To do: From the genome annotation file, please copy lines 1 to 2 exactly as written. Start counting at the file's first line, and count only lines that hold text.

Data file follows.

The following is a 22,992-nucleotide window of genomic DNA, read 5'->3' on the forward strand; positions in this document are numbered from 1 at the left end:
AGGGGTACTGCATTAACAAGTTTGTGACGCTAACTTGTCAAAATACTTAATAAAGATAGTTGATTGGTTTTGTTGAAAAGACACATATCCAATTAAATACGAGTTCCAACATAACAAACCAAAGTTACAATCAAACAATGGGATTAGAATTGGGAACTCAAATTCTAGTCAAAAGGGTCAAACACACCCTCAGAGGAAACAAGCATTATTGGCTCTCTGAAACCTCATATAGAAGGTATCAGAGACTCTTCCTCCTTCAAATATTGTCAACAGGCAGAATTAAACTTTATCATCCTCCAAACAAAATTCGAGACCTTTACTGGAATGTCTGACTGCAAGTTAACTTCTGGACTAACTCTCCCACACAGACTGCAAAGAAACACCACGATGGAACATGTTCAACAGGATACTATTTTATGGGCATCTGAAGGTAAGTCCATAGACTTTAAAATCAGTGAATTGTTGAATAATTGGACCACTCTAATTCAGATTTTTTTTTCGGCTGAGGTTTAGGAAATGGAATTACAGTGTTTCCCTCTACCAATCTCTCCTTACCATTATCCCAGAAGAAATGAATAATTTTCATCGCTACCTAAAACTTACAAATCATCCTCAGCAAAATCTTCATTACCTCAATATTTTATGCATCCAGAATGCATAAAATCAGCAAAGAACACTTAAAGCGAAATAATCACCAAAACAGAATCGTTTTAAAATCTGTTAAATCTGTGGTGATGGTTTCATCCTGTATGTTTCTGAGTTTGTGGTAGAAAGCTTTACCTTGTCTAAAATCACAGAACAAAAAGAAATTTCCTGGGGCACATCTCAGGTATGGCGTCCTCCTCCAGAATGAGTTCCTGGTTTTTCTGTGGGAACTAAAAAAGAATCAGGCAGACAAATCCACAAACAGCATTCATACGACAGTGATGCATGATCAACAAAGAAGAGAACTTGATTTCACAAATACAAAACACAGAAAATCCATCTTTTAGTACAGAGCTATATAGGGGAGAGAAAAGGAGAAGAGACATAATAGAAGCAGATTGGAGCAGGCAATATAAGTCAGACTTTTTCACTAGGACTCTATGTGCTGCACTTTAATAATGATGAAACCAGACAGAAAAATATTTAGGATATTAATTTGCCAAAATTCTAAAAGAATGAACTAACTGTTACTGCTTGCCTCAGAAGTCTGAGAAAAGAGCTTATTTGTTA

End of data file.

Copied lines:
The following is a 22,992-nucleotide window of genomic DNA, read 5'->3' on the forward strand; positions in this document are numbered from 1 at the left end:
AGGGGTACTGCATTAACAAGTTTGTGACGCTAACTTGTCAAAATACTTAATAAAGATAGTTGATTGGTTTTGTTGAAAAGACACATATCCAATTAAATACGAGTTCCAACATAACAAACCAAAGTTACAATCAAACAATGGGATTAGAATTGGGAACTCAAATTCTAGTCAAAAGGGTCAAACACACCCTCAGAGGAAACAAGCATTATTGGCTCTCTGAAACCTCATATAGAAGGTATCAGAGACTCTTCCTCCTTCAAATATTGTCAACAGGCAGAATTAAACTTTATCATCCTCCAAACAAAATTCGAGACCTTTACTGGAATGTCTGACTGCAAGTTAACTTCTGGACTAACTCTCCCACACAGACTGCAAAGAAACACCACGATGGAACATGTTCAACAGGATACTATTTTATGGGCATCTGAAGGTAAGTCCATAGACTTTAAAATCAGTGAATTGTTGAATAATTGGACCACTCTAATTCAGATTTTTTTTTCGGCTGAGGTTTAGGAAATGGAATTACAGTGTTTCCCTCTACCAATCTCTCCTTACCATTATCCCAGAAGAAATGAATAATTTTCATCGCTACCTAAAACTTACAAATCATCCTCAGCAAAATCTTCATTACCTCAATATTTTATGCATCCAGAATGCATAAAATCAGCAAAGAACACTTAAAGCGAAATAATCACCAAAACAGAATCGTTTTAAAATCTGTTAAATCTGTGGTGATGGTTTCATCCTGTATGTTTCTGAGTTTGTGGTAGAAAGCTTTACCTTGTCTAAAATCACAGAACAAAAAGAAATTTCCTGGGGCACATCTCAGGTATGGCGTCCTCCTCCAGAATGAGTTCCTGGTTTTTCTGTGGGAACTAAAAAAGAATCAGGCAGACAAATCCACAAACAGCATTCATACGACAGTGATGCATGATCAACAAAGAAGAGAACTTGATTTCACAAATACAAAACACAGAAAATCCATCTTTTAGTACAGAGCTATATAGGGGAGAGAAAAGGAGAAGAGACATAATAGAAGCAGATTGGAGCAGGCAATATAAGTCAGACTTTTTCACTAGGACTCTATGTGCTGCACTTTAATAATGATGAAACCAGACAGAAAAATATTTAGGATATTAATTTGCCAAAATTCTAAAAGAATGAACTAACTGTTACTGCTTGCCTCAGAAGTCTGAGAAAAGAGCTTATTTGTTA